Panama City Beach is one of the Florida panhandle’s premier destinations; it’s especially popular with nature lovers and beachgoers looking for a slower pace than is typically found at many of the state’s Atlantic coast resort towns.
Panama City Beach had a population of just more than 12,000 residents at the time of the last census, but for much of the year, its numbers swell drastically with vacationers from all over the country.
The city’s motto is, ‘The World’s Most Beautiful Beaches,’ and those who’ve visited usually agree that it’s an apt description.
Below are 14 things to do in and around Panama City Beach, Florida.
1. St. Andrews State Park
St. Andrews State Park rests on a narrow section of land between the Gulf of Mexico and St. Andrews Bay and is a favorite outdoor destination for locals and visitors alike.
The park is particularly well-known for its beaches, ocean vistas, and sea breezes. For those who need more than just sand and surf, there are a variety of multi-use nature trails that are open to hikers and bikers.
Fishing, snorkeling, and paddle-boarding are popular park activities too, and admission is less than ten bucks, making it an excellent option for value-minded travelers. There’s a perfect, secluded swimming area for little ones on the park’s lagoon-side adjacent to the jetty.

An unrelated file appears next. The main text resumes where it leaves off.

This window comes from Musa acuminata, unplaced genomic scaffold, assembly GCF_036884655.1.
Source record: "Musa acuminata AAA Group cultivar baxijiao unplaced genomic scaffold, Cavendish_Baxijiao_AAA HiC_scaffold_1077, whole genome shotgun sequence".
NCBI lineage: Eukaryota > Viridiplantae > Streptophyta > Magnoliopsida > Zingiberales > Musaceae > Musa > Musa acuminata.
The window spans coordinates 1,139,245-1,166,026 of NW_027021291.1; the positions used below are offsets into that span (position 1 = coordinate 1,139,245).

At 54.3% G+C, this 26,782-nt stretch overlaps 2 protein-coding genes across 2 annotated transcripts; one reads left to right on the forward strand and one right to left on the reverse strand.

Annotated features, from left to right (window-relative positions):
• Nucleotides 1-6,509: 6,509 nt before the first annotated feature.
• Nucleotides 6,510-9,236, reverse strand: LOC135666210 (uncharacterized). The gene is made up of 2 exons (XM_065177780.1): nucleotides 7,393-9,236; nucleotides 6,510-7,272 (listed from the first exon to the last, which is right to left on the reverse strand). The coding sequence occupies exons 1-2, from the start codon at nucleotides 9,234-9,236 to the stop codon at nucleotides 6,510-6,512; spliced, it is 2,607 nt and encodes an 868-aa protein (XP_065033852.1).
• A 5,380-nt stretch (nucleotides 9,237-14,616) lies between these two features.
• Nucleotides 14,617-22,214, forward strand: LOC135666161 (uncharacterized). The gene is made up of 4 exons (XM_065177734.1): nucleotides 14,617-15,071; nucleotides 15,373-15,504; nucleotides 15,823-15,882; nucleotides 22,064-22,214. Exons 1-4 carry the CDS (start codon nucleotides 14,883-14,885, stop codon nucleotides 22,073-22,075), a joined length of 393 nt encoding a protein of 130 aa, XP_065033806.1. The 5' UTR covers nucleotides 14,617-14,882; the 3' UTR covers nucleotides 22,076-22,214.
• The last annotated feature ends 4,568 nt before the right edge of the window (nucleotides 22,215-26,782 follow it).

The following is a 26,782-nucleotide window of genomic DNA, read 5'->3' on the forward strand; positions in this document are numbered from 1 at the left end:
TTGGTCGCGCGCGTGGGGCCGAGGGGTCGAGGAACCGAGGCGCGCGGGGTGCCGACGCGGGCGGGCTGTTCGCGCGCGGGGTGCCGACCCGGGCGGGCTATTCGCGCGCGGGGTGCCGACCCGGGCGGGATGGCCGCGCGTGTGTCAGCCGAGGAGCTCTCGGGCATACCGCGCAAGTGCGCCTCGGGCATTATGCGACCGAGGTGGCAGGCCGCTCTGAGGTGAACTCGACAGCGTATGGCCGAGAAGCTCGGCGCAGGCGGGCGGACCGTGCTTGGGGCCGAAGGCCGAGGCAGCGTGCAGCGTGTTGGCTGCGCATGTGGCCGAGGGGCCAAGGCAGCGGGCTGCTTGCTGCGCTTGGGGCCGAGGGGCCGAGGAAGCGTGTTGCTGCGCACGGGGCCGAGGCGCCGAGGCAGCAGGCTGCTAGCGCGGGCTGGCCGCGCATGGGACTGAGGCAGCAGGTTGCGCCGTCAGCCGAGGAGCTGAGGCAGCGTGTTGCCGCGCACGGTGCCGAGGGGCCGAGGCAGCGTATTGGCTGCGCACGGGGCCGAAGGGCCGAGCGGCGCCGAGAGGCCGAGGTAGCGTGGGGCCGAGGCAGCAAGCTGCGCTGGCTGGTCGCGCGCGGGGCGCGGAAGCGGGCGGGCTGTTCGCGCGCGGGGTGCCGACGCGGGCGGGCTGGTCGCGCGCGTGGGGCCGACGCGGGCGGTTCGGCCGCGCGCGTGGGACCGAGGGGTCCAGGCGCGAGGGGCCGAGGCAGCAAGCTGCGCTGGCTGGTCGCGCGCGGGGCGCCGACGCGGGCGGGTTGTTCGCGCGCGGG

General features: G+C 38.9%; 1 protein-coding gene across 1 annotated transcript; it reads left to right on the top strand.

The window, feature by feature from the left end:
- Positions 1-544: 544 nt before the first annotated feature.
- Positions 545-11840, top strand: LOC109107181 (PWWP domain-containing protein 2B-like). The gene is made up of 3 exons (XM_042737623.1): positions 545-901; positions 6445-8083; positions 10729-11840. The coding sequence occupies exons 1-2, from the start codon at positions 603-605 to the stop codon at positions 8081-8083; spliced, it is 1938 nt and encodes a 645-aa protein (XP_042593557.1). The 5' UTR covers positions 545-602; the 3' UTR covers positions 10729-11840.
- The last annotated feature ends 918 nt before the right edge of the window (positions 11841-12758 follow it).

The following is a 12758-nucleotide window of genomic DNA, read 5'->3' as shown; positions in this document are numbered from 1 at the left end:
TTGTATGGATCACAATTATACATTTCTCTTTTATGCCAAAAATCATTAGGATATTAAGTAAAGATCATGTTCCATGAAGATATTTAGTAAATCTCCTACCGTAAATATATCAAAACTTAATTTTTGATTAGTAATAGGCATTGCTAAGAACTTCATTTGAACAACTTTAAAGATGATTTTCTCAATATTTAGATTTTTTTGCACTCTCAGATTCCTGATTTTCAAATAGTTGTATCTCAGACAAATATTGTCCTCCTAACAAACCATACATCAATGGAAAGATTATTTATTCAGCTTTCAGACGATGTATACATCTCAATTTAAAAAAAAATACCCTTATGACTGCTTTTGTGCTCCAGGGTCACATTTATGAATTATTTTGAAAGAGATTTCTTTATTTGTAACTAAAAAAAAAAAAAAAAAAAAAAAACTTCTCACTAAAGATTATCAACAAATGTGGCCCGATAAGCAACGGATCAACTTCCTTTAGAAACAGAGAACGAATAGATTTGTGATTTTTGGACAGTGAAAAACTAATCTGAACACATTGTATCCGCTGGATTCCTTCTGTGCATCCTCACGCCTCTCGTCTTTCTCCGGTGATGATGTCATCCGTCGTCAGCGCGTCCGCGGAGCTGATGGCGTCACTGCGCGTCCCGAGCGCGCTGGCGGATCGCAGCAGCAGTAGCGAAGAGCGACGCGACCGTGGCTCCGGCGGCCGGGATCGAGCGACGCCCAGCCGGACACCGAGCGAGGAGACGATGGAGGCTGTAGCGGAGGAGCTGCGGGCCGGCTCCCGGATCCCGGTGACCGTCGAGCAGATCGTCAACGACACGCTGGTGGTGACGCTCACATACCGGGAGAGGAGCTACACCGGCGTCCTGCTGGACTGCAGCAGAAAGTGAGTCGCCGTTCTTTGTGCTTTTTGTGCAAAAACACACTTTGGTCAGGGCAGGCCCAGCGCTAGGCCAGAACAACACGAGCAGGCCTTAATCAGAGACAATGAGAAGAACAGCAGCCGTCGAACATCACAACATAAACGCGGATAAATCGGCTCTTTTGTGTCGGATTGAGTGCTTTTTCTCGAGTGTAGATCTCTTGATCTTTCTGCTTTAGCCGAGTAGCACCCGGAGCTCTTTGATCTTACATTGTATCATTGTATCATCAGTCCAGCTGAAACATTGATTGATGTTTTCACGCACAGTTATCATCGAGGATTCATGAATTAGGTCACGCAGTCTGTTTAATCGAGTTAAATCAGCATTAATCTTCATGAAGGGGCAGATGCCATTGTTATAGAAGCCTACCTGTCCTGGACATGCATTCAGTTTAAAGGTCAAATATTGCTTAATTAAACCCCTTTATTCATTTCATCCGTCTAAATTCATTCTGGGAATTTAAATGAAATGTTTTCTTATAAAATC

2. Rick Seltzer Beach
Located on Thomas Drive in Panama City Beach, Rick Seltzer Beach is another convenient beach destination that’s slightly closer to town than the aforementioned St. Andrews Park.
There’s ample parking nearby, and the beach is close to popular area hotels and restaurants, making it a great fit for those who want to spend as little time as possible in the car.
The beach is staffed by lifeguards during the summer season, and there’s a boardwalk just inland from the dunes that’s the perfect place for an afternoon stroll.
Amenities include vending machines, gazebos, and restrooms with outdoor showers to wash away the salt and sand.
3. Museum of Man in the Sea
Since the beginning of time, man has been interacting with the sea in one form or another.
Founded in 1976, the Museum of Man in the Sea was the brainchild of ex-Navy Seals and marine biologists, who wanted to preserve the relationship between man and the ocean.
The museum is full of fascinating exhibits, maritime equipment, and first-hand accounts of sailors, divers, and submariners from ages past, and much of what you’ll experience is interactive.
The museum is located on Panama City Beach Parkway in town, and most guests get things kicked-off with the introductory film in the on-site theater.
4. Science and Discovery Center of Northwest Florida
The Science and Discovery Center of Northwest Florida is a hands-on facility that specializes in engaging and educating young minds on such things as animals, the natural world, science, technology, culture, and history.
The center features both indoor and outdoor portions, and there’s even a playground for toddlers who need to stretch their legs.
Perennial favorites are the flight simulator, pioneer village, and the snake and lizard exhibits, and parts of the center are available to rent for birthday parties and summer outings.
The center often gets crowded, especially during inclement weather, so plan accordingly if possible.